Message: Posted by: Bill Hilly (May 10, 2011 11:52AM)
[quote]
On 2011-05-10 04:12, stoneunhinged wrote:
Pakar's right. There have been males and females as long as I can remember. And contrary to the feminists, I think it's pretty clear that the female has always had the upper hand. Always. Since, like, the beginning.
[/quote]

http://www.youtube.com/watch?v=8g3tQaqizh0
Message: Posted by: Al Angello (May 10, 2011 02:55PM)
Beano
Jerry and George are timeless.
Message: Posted by: Pakar Ilusi (May 11, 2011 03:29AM)
[quote]
On 2011-05-10 04:12, stoneunhinged wrote:
Pakar's right. There have been males and females as long as I can remember. And contrary to the feminists, I think it's pretty clear that the female has always had the upper hand. Always. Since, like, the beginning.
[/quote]

While this is true, it is not what I meant. ;)
Message: Posted by: critter (May 11, 2011 10:16AM)
It also leaves out the Hermaphrodites. So 2 is an (extremely) conservative estimate.
Message: Posted by: stoneunhinged (May 13, 2011 04:34AM)
[quote]
On 2011-05-10 09:08, Magnus Eisengrim wrote:
'Cept of course for stuff like economic parity, legal status, protection from violence, independence and educational opportunity. 'Part from that, they were sure sittin' pretty.

John
[/quote]

Gotta disagree.

Think of every woman you've ever known--wives, sisters, moms, colleagues...did you ever meet a single one you would consider weak? I bet not. The female homo sapiens sapiens is as tough as nails. And I imagine that this has always been the case.

So while I will not deny that injustice has existed with regard to women, I doubt seriously that such injustice was due to oppression.

Perhaps child bearing (and raising) has something to due to their status in most societies, rather than males exploiting them.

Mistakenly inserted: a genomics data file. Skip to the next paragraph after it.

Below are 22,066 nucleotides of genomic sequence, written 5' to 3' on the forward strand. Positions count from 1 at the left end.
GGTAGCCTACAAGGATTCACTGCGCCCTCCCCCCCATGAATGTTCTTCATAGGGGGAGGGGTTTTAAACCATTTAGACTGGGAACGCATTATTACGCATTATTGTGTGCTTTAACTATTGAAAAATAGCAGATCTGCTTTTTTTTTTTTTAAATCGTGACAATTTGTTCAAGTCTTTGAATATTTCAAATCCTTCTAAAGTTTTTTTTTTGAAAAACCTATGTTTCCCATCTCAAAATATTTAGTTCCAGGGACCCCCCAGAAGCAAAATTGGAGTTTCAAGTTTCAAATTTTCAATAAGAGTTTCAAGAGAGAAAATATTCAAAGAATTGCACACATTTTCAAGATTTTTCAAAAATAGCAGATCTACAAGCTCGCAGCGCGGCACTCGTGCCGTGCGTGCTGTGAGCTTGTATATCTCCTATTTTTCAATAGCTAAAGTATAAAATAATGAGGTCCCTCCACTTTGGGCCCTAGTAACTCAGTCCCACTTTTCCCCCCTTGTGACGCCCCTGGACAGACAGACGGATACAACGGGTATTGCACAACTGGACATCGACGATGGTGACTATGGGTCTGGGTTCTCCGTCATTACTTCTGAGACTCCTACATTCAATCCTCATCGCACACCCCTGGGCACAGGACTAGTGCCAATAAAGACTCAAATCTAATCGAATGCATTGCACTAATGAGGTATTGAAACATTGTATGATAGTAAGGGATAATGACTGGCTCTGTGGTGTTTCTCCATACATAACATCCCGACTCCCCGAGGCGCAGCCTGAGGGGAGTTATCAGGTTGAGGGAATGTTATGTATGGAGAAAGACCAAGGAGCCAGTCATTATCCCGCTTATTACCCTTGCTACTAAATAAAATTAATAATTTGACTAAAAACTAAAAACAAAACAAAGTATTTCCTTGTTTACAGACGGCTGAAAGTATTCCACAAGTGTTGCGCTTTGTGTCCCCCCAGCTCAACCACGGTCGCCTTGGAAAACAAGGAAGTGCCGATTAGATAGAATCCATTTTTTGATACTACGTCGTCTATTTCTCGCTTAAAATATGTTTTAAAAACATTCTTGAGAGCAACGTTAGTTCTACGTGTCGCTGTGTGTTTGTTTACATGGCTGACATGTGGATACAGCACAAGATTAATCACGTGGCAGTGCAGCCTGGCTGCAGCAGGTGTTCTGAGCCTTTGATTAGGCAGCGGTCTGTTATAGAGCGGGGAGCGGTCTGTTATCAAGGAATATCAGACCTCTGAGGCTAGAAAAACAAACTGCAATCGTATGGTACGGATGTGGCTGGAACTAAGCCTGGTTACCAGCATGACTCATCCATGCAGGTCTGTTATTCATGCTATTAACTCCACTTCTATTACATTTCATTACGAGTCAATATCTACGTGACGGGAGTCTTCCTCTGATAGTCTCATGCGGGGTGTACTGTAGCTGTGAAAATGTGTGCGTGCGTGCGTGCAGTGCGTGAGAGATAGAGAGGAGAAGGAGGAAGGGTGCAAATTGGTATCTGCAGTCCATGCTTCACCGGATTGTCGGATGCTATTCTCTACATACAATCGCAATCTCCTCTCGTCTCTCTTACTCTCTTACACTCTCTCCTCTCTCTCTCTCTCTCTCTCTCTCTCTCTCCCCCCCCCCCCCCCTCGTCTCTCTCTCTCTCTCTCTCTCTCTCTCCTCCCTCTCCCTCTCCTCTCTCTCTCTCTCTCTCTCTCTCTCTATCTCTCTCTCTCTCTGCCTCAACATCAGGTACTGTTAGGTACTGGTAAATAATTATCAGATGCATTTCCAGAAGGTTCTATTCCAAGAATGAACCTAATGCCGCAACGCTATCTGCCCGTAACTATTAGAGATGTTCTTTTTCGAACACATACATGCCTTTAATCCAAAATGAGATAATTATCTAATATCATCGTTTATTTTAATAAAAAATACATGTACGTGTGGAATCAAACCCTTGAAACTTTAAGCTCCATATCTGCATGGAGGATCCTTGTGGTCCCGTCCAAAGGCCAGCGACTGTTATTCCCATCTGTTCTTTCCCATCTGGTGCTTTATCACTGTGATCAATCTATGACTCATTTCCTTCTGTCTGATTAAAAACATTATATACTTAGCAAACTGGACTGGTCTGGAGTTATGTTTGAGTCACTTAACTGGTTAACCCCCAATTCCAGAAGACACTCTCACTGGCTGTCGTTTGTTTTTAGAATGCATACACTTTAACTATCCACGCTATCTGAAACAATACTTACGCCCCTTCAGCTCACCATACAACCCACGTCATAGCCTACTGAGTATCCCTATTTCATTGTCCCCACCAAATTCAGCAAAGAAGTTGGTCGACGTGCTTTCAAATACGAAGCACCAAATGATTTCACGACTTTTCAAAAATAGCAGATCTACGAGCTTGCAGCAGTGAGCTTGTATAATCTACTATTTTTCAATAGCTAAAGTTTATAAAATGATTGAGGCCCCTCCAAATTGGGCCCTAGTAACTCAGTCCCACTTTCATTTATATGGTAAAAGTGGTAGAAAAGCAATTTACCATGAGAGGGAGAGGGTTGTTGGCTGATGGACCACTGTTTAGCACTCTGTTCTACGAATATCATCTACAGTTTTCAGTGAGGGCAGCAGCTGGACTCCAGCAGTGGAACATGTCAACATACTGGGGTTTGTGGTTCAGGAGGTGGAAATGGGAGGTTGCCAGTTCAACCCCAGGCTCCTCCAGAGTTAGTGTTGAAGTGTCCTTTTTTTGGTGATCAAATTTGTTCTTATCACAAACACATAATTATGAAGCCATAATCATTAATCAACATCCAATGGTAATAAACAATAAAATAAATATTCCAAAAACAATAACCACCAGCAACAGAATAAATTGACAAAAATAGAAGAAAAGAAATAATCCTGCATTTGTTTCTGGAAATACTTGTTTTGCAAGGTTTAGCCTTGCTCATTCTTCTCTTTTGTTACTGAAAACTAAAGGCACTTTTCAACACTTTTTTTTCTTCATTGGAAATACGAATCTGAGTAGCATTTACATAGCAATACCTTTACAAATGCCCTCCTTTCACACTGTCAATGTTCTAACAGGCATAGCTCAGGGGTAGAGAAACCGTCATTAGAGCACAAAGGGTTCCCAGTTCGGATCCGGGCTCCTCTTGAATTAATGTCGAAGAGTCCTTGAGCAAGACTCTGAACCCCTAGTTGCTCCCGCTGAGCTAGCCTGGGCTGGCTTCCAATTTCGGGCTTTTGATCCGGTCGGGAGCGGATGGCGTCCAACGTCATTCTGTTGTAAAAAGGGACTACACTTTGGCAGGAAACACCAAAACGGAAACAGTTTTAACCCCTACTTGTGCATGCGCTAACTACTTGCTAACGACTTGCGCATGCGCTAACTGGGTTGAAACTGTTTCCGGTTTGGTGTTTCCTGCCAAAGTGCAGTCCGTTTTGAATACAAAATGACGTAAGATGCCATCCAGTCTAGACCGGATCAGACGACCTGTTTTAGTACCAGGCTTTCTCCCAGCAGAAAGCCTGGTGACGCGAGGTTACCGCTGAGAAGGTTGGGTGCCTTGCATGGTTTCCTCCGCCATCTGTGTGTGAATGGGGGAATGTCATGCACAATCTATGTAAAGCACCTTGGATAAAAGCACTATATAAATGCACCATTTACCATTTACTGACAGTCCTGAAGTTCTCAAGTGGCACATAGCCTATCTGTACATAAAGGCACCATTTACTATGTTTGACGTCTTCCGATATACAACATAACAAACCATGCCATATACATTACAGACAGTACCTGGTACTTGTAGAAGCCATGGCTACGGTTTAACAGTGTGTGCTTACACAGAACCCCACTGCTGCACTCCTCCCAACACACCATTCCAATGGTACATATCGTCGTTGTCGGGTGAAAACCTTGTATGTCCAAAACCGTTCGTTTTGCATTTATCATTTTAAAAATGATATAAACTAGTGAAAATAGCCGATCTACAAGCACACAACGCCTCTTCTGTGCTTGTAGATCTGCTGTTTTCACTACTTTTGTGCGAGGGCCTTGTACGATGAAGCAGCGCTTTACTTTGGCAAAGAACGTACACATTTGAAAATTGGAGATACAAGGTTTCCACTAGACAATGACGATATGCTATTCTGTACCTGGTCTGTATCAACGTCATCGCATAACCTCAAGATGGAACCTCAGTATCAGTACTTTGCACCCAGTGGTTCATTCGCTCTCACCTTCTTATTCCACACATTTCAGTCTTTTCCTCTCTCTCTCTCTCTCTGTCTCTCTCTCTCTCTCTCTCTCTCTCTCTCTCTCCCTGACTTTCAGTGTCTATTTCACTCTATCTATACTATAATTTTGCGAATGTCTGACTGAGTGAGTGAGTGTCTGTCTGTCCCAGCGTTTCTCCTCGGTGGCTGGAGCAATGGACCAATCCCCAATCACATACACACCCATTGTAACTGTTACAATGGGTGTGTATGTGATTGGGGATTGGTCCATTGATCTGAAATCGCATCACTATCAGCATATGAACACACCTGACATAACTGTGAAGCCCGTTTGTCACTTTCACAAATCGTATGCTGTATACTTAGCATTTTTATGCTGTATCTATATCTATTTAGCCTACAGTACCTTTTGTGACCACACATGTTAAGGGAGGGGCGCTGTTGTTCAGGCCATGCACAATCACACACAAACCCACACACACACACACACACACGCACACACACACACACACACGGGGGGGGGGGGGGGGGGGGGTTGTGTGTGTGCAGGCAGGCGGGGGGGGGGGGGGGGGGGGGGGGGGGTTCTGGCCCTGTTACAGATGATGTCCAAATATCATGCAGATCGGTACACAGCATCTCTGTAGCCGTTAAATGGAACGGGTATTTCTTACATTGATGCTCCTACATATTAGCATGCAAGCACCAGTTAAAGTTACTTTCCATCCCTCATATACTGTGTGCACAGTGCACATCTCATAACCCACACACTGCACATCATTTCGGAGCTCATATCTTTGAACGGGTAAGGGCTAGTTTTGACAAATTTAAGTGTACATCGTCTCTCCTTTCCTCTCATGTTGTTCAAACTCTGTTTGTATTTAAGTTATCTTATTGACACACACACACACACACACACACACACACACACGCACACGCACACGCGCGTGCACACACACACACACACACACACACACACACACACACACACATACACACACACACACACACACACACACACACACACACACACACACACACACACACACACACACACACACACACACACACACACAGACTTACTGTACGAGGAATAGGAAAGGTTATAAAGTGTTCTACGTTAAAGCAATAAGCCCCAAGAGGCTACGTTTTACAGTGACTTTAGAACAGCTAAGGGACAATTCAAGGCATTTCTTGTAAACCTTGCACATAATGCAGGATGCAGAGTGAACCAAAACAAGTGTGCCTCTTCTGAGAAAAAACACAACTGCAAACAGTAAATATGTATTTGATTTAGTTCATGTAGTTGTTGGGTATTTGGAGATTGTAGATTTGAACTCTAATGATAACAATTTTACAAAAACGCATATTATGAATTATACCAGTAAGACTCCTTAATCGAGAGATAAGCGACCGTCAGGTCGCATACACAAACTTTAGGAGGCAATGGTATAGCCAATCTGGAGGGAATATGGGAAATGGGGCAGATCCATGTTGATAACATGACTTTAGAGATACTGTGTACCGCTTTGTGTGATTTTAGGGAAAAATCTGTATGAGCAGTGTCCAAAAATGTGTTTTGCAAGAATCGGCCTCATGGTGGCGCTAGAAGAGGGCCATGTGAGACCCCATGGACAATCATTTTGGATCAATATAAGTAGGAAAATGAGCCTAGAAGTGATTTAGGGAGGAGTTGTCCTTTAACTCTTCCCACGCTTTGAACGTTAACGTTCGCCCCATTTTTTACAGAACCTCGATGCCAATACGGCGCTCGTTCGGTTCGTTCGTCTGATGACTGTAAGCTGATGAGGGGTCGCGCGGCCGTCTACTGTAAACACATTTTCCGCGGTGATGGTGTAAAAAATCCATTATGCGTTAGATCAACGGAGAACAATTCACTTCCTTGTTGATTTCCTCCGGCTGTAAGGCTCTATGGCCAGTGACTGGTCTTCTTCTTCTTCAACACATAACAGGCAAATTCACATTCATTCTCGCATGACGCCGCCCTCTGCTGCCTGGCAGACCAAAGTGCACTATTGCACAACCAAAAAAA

But however you want to look at it, try to give me an interpretation of history that takes into account how tough real-life women are.
Message: Posted by: Magnus Eisengrim (May 13, 2011 08:28AM)
[quote]
On 2011-05-13 05:34, stoneunhinged wrote:
[quote]
On 2011-05-10 09:08, Magnus Eisengrim wrote:
'Cept of course for stuff like economic parity, legal status, protection from violence, independence and educational opportunity. 'Part from that, they were sure sittin' pretty.

John
[/quote]

Gotta disagree.

Think of every woman you've ever known--wives, sisters, moms, colleagues...did you ever meet a single one you would consider weak? I bet not. The female homo sapiens sapiens is as tough as nails. And I imagine that this has always been the case.

So while I will not deny that injustice has existed with regard to women, I doubt seriously that such injustice was due to oppression.

Perhaps child bearing (and raising) has something to due to their status in most societies, rather than males exploiting them.

But however you want to look at it, try to give me an interpretation of history that takes into account how tough real-life women are.